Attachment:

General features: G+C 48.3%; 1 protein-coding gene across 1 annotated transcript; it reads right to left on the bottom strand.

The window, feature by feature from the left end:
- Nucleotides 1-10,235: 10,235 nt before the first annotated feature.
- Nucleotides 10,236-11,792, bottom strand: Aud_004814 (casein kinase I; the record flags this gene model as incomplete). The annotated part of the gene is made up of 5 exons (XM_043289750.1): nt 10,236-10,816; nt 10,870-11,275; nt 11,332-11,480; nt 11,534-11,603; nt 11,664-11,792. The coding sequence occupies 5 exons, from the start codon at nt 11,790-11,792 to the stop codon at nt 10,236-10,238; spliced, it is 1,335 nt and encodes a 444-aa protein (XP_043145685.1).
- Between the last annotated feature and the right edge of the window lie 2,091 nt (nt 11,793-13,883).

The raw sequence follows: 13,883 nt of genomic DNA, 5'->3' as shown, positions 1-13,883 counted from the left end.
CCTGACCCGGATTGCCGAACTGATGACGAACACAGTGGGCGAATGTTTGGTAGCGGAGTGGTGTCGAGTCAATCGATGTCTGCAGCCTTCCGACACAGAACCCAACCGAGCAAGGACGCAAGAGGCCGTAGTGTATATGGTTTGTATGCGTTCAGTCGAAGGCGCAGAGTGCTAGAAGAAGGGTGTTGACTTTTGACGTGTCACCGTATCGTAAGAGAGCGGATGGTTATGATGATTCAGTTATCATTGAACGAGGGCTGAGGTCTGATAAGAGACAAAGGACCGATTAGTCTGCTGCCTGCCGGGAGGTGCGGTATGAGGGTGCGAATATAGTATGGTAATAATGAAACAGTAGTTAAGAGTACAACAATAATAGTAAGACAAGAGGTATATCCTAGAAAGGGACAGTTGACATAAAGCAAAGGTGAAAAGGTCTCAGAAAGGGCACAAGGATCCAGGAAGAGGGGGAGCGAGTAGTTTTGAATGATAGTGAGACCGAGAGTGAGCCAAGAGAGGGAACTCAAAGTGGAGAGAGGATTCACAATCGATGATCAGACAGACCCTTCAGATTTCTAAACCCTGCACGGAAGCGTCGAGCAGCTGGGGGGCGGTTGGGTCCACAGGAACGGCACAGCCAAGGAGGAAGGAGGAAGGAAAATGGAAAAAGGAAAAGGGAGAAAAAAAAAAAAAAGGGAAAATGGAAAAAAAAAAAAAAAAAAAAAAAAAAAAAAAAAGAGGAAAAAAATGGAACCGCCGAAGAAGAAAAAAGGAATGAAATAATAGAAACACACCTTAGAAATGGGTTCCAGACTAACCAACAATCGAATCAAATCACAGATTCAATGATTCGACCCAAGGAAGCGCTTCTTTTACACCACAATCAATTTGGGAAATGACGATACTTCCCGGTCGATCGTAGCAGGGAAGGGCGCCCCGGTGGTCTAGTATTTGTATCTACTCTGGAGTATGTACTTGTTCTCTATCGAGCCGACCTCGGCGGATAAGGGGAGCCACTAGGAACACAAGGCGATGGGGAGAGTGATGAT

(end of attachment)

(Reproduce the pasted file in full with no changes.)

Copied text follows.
General features: G+C 48.3%; 1 protein-coding gene across 1 annotated transcript; it reads right to left on the bottom strand.

The window, feature by feature from the left end:
- Nucleotides 1-10,235: 10,235 nt before the first annotated feature.
- Nucleotides 10,236-11,792, bottom strand: Aud_004814 (casein kinase I; the record flags this gene model as incomplete). The annotated part of the gene is made up of 5 exons (XM_043289750.1): nt 10,236-10,816; nt 10,870-11,275; nt 11,332-11,480; nt 11,534-11,603; nt 11,664-11,792. The coding sequence occupies 5 exons, from the start codon at nt 11,790-11,792 to the stop codon at nt 10,236-10,238; spliced, it is 1,335 nt and encodes a 444-aa protein (XP_043145685.1).
- Between the last annotated feature and the right edge of the window lie 2,091 nt (nt 11,793-13,883).

The raw sequence follows: 13,883 nt of genomic DNA, 5'->3' as shown, positions 1-13,883 counted from the left end.
CCTGACCCGGATTGCCGAACTGATGACGAACACAGTGGGCGAATGTTTGGTAGCGGAGTGGTGTCGAGTCAATCGATGTCTGCAGCCTTCCGACACAGAACCCAACCGAGCAAGGACGCAAGAGGCCGTAGTGTATATGGTTTGTATGCGTTCAGTCGAAGGCGCAGAGTGCTAGAAGAAGGGTGTTGACTTTTGACGTGTCACCGTATCGTAAGAGAGCGGATGGTTATGATGATTCAGTTATCATTGAACGAGGGCTGAGGTCTGATAAGAGACAAAGGACCGATTAGTCTGCTGCCTGCCGGGAGGTGCGGTATGAGGGTGCGAATATAGTATGGTAATAATGAAACAGTAGTTAAGAGTACAACAATAATAGTAAGACAAGAGGTATATCCTAGAAAGGGACAGTTGACATAAAGCAAAGGTGAAAAGGTCTCAGAAAGGGCACAAGGATCCAGGAAGAGGGGGAGCGAGTAGTTTTGAATGATAGTGAGACCGAGAGTGAGCCAAGAGAGGGAACTCAAAGTGGAGAGAGGATTCACAATCGATGATCAGACAGACCCTTCAGATTTCTAAACCCTGCACGGAAGCGTCGAGCAGCTGGGGGGCGGTTGGGTCCACAGGAACGGCACAGCCAAGGAGGAAGGAGGAAGGAAAATGGAAAAAGGAAAAGGGAGAAAAAAAAAAAAAAGGGAAAATGGAAAAAAAAAAAAAAAAAAAAAAAAAAAAAAAAAGAGGAAAAAAATGGAACCGCCGAAGAAGAAAAAAGGAATGAAATAATAGAAACACACCTTAGAAATGGGTTCCAGACTAACCAACAATCGAATCAAATCACAGATTCAATGATTCGACCCAAGGAAGCGCTTCTTTTACACCACAATCAATTTGGGAAATGACGATACTTCCCGGTCGATCGTAGCAGGGAAGGGCGCCCCGGTGGTCTAGTATTTGTATCTACTCTGGAGTATGTACTTGTTCTCTATCGAGCCGACCTCGGCGGATAAGGGGAGCCACTAGGAACACAAGGCGATGGGGAGAGTGATGAT